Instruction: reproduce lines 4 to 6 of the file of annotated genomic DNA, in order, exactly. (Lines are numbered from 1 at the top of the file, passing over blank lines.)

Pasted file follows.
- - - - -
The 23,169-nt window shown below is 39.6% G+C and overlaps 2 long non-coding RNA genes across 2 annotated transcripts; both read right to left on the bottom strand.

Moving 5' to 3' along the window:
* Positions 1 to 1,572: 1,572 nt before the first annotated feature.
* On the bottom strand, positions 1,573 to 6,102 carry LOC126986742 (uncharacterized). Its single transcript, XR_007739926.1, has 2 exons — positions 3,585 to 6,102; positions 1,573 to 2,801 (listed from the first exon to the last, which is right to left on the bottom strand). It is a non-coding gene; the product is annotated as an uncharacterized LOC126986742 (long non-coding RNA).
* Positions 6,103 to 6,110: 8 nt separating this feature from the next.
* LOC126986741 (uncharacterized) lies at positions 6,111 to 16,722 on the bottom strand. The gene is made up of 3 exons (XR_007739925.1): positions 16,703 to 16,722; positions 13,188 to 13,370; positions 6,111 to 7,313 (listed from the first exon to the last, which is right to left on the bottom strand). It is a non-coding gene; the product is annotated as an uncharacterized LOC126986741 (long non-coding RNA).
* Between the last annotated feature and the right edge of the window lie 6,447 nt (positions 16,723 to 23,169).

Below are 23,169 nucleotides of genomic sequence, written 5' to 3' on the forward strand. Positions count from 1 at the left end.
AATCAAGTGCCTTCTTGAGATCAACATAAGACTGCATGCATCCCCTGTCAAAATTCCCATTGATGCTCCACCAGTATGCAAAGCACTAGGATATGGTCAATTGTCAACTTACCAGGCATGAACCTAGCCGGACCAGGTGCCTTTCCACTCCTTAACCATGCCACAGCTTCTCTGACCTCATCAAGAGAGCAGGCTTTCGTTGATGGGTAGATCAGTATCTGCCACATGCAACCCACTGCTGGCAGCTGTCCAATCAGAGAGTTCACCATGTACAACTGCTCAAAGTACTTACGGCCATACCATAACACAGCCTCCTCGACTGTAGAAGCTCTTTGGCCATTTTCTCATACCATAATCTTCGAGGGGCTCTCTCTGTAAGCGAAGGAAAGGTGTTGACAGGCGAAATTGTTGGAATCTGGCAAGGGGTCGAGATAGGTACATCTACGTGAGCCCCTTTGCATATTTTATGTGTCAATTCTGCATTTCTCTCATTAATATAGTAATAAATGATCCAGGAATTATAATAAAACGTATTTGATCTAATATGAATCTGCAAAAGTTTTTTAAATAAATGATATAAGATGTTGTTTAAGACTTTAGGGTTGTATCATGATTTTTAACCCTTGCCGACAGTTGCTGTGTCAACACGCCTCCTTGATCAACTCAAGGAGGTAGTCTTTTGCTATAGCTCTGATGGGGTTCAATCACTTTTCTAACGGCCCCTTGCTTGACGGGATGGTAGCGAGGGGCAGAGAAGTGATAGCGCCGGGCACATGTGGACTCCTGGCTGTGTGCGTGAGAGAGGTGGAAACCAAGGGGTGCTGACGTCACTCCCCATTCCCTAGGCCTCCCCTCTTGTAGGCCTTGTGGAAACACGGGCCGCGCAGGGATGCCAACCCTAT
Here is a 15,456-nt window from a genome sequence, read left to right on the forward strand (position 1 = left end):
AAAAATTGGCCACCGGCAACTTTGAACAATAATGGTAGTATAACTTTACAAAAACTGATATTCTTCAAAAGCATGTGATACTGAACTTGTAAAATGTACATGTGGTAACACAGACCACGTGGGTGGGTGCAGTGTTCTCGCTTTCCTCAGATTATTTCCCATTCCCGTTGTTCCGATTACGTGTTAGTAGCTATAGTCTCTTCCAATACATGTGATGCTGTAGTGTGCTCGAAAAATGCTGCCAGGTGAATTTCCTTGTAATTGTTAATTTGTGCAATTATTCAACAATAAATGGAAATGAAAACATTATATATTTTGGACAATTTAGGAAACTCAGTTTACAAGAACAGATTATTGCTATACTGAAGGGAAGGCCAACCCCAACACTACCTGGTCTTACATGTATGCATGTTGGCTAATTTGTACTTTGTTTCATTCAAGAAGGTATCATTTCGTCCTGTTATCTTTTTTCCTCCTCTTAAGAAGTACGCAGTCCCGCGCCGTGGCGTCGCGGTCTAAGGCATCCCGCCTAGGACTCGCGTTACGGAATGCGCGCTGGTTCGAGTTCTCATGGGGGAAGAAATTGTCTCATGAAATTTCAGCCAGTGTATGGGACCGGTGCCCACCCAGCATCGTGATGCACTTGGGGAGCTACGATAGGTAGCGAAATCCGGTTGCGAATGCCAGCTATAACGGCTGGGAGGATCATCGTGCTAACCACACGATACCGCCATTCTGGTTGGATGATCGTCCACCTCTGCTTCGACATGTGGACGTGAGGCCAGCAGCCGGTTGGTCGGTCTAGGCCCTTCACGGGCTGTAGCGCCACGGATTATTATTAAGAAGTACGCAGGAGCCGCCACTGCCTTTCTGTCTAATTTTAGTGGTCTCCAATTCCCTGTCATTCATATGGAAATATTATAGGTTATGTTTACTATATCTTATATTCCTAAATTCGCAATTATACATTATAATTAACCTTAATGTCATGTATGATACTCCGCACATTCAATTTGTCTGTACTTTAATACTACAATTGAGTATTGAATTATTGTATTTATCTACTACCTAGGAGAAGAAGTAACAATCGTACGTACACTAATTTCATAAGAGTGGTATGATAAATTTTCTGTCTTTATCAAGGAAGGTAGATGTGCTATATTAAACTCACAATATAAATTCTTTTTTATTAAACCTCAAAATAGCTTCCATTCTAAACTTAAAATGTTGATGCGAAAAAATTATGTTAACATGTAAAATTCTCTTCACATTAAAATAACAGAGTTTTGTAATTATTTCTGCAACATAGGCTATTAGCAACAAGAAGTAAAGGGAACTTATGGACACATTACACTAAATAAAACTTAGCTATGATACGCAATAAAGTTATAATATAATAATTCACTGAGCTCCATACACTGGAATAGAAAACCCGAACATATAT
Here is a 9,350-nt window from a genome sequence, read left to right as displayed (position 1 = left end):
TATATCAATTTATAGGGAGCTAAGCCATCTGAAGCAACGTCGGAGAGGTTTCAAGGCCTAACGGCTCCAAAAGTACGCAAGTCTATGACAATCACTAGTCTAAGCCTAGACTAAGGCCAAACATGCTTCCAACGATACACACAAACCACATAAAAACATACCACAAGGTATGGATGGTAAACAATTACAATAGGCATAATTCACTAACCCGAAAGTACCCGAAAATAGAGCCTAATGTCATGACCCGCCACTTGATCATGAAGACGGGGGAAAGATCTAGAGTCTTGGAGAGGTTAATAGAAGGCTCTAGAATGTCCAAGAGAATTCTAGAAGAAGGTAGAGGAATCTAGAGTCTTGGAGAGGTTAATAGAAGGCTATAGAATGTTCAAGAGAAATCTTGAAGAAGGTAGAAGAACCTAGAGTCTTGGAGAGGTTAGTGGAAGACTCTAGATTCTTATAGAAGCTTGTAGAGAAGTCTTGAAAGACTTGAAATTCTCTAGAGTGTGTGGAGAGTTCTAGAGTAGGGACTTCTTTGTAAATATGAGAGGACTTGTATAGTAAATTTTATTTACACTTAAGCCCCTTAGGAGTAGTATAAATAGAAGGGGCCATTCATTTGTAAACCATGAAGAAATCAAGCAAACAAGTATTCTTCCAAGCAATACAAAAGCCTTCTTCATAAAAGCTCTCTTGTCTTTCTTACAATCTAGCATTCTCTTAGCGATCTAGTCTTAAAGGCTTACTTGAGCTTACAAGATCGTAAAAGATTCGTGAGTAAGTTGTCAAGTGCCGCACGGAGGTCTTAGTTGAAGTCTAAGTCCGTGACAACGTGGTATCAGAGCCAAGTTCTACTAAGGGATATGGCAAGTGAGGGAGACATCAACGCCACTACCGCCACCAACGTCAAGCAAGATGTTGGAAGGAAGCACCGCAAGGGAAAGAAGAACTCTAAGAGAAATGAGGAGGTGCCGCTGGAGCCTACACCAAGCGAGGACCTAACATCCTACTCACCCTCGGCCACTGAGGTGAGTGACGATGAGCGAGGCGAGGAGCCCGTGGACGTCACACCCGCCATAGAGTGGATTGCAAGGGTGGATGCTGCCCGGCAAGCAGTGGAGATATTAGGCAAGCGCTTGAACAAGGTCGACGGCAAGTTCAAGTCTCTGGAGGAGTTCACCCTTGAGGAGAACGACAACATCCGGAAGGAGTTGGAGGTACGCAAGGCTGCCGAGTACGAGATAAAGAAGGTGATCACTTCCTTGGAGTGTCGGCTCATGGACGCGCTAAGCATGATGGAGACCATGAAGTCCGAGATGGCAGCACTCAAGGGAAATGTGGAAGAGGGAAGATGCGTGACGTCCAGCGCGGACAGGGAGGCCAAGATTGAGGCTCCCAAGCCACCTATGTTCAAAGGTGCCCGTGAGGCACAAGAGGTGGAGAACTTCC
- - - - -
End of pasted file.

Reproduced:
* On the bottom strand, positions 1,573 to 6,102 carry LOC126986742 (uncharacterized). Its single transcript, XR_007739926.1, has 2 exons — positions 3,585 to 6,102; positions 1,573 to 2,801 (listed from the first exon to the last, which is right to left on the bottom strand). It is a non-coding gene; the product is annotated as an uncharacterized LOC126986742 (long non-coding RNA).
* Positions 6,103 to 6,110: 8 nt separating this feature from the next.
* LOC126986741 (uncharacterized) lies at positions 6,111 to 16,722 on the bottom strand. The gene is made up of 3 exons (XR_007739925.1): positions 16,703 to 16,722; positions 13,188 to 13,370; positions 6,111 to 7,313 (listed from the first exon to the last, which is right to left on the bottom strand). It is a non-coding gene; the product is annotated as an uncharacterized LOC126986741 (long non-coding RNA).